The driving force has in fact come from the emerging markets of Eastern Europe, where many domestic brands have seen volume rocket. Polish brand Lubelska was named The Spirits Business Liqueur Brand Champion in June after an impressive 33% sales increase, fueled largely by its popular new Lemon flavour which doubled the brand’s volume to 1.5m cases in 2010.
Malandrakis poses an interesting question here: what if successful domestic liqueurs were bought by drinks giants that could roll them out globally?
“Eastern Europe has lots of fruit liqueurs that go back decades or even centuries,” he explains. “There’s a major opportunity there, considering this current interest in brand heritage.
“Jagermeister was a domestic spirit, but now it’s a huge on-trade drink. There’s a big question mark over whether someone can take fruit liqueurs with a history and make them relevant to today’s environment.”
Liqueurs in disguise: Brand spin-offs
In 2010 there were 82 flavoured rum and vodka launches. Not all of them may have a low enough abv to be classed as liqueurs, but it’s an indicator of how many spirits categories are seeing flavoured extensions as a rite of passage.
You would have to be blind not to have noticed the rush of big-name Irish, Canadian and American whiskeys and bourbons with a hint of cherry/honey/cinnamon/insert-flavour-here now on the market – it was the fastest-growing category in the US in the first quarter of 2012.
Most releases, including Jack Daniel’s Tennessee Honey and Bushmills Irish Honey, are classed as liqueurs, both with a 35% abv. Similarly, new Chocolate Fusión (30% abv) and XO Café Dark Cocoa (35% abv) releases this year from Tequila giants Olmeca and Patrón respectively are demanding to be called liqueurs.
“It’s not a cocoa-flavoured Tequila, it’s a coffee-cocoa liqueur with a Tequila base,” argues Greg Cohen, corporate communications director for Patrón. “It may sound like splitting hairs, but there’s a big difference.”
Both companies, along with their whisky counterparts, see their divergence into liqueurs as a route to attracting new, young consumers who have “been afraid” of Tequila in the past, but Cohen warns against all spirit categories diving straight into liqueurs to achieve a similar goal.
“There’s certainly a market for liqueur extensions, and certain spirits lend themselves to it, but whether it works depends on the brand. Those that lend themselves to adding new flavours – it’s a natural evolution and it creates excitement for the brand, but it can’t be forced.”
While Patrón is happy to sit on its three extensions – Citronge, XO Café and Dark Cocoa – Olmeca is actively researching new flavours to add to its Fusión range, which also features Hibiscus. Vice president Olivier Fages says to expect “very interesting” flavours in the coming months, with the Mediterranean and South Africa its target markets.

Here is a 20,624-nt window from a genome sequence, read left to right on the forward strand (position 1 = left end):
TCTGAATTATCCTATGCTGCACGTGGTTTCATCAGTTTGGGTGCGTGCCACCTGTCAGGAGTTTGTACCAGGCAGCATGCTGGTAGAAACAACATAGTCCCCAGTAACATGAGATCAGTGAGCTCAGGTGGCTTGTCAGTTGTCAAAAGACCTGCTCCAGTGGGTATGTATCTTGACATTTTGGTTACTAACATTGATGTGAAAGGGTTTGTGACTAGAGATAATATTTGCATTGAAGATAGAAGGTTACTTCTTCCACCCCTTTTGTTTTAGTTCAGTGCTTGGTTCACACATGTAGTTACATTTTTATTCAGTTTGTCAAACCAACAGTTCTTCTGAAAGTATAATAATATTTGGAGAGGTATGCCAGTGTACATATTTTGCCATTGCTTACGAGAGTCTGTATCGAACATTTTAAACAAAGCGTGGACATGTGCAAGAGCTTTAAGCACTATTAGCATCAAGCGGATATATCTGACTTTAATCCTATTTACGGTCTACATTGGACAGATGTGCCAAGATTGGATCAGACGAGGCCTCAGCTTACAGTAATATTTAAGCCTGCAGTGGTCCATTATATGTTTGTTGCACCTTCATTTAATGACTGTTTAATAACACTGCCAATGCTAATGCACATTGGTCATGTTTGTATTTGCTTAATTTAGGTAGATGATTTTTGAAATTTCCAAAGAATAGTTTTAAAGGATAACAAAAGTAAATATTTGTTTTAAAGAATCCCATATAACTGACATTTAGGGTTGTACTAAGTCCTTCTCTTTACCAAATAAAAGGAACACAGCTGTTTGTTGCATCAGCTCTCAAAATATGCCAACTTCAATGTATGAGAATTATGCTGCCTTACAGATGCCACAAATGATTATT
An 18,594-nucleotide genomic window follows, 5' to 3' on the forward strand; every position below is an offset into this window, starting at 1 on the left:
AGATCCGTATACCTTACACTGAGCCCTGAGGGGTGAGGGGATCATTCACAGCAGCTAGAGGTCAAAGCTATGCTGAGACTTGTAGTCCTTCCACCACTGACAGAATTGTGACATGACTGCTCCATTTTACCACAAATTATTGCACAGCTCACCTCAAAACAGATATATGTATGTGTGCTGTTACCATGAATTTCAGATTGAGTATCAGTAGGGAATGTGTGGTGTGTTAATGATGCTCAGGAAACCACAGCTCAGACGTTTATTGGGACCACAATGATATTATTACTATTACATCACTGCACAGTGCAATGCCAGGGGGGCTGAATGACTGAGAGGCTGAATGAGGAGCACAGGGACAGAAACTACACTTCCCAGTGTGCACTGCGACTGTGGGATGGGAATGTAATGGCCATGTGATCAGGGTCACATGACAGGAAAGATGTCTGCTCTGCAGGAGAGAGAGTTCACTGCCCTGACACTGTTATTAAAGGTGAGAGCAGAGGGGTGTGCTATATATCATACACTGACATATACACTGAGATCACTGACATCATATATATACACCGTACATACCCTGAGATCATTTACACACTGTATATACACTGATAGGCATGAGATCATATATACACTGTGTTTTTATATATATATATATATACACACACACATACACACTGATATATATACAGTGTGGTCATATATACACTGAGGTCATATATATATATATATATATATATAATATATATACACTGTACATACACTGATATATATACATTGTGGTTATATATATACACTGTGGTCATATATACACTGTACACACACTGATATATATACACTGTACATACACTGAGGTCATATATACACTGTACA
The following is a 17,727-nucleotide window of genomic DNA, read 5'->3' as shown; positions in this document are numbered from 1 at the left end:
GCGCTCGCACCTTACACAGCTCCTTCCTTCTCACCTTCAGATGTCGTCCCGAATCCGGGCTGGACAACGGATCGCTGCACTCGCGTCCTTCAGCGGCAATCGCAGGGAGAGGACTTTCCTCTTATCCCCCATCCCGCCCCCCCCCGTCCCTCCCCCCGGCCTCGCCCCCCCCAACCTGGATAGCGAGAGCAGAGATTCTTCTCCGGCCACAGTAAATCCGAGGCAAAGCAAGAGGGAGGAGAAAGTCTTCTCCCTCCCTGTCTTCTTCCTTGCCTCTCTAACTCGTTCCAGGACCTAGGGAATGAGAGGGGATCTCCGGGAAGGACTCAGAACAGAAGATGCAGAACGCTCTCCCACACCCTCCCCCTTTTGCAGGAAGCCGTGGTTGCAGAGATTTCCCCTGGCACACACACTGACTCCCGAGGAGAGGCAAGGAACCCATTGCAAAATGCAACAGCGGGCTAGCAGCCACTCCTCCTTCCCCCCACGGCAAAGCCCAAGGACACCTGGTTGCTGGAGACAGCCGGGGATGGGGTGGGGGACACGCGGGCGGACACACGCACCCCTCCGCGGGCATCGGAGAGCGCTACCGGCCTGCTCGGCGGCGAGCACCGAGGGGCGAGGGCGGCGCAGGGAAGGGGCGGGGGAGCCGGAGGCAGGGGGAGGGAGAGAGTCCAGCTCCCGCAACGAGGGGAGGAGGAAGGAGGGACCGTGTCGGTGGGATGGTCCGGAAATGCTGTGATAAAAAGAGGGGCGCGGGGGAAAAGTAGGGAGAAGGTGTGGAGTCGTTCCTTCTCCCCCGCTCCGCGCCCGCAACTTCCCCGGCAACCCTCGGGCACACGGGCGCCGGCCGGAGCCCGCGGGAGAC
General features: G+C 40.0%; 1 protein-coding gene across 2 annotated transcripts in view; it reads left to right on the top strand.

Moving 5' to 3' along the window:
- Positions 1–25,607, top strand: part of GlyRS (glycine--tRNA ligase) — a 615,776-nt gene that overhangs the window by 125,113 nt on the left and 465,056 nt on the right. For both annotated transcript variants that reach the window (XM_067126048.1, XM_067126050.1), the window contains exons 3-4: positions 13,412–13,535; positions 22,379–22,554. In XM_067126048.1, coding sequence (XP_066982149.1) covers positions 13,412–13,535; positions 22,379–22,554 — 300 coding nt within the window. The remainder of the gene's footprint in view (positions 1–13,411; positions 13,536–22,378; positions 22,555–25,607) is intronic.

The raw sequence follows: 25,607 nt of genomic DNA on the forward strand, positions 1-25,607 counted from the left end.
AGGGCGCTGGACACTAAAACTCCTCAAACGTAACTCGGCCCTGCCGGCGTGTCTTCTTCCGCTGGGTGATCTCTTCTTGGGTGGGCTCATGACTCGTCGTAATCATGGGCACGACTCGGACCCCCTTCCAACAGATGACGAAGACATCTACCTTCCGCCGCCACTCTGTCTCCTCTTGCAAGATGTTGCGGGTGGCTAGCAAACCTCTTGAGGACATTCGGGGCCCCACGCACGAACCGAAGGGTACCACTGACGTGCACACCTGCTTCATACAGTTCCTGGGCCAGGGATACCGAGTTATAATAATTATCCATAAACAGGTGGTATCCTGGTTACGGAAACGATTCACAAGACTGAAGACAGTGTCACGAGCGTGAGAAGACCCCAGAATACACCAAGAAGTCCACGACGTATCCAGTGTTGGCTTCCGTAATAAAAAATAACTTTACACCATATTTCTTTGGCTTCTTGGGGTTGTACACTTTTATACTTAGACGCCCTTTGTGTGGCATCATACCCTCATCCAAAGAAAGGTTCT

“We plan to launch one new flavour every year, but we don’t want to extend the range too much. After four flavours we’ll take one away to get some dynamism in the range. But Dark Chocolate will remain a core product due to its success.”
A lost generation: Traditional liqueurs
The after-dinner tradition of supping on a liqueur and a cigar is long dead. Those brands established in the long-forgotten culture of being wheeled out on a dusty tray have found that, to survive, they’ve had to regenerate.
Packaging is the obvious starting point. Tia Maria recently unveiled its shiny new bottle at the Lovebox festival in London, which according to the brand is “more eye-catching and communicates our 18th century heritage”.
The liqueur relaunched in the UK, Argentina, the Netherlands and Canada with a selection of new serves to target a younger audience. But while Tia Maria sees focusing on its brand heritage as a route forward, 119-year-old whisky liqueur brand Drambuie has decided to leave its history out of its new communication.
“We’re incredibly proud of our history, but one of our biggest challenges is helping new drinkers understand what Drambuie is, so we’re not really playing to it right now,” says Drambuie marketing director Miranda Rennie, who admits the brand is fighting to gain new interest from consumers.
“We still have an audience that drank Drambuie in the ’80s and ’90s, but if I’m brutally honest it’s not about retaining interest, it’s about gaining interest. We have to be honest about what we’re facing here. We’ve missed a generation who don’t know what Drambuie is, so we need to work hard to engage, innovate and show them how to drink it.”
Drambuie hopes to turn its flat growth rate around with the launch of its surrealist Taste of the Extraordinary campaign, and work in its new markets of Latin America, India and the Far East.
Innovation and regeneration are not new concepts for liqueurs brands with a long history – Grand Marnier has been releasing extensions for years while maintaining a firmly wedged place on the back bar, and Cointreau equally has remained current through new drink serves and collaborations with cultural icons like burlesque star Dita von Teese.
But, as the category becomes even more saturated, especially with the recent influx of whisky and Tequila liqueurs, traditional brands face a continuous challenge ahead to attract today’s consumer.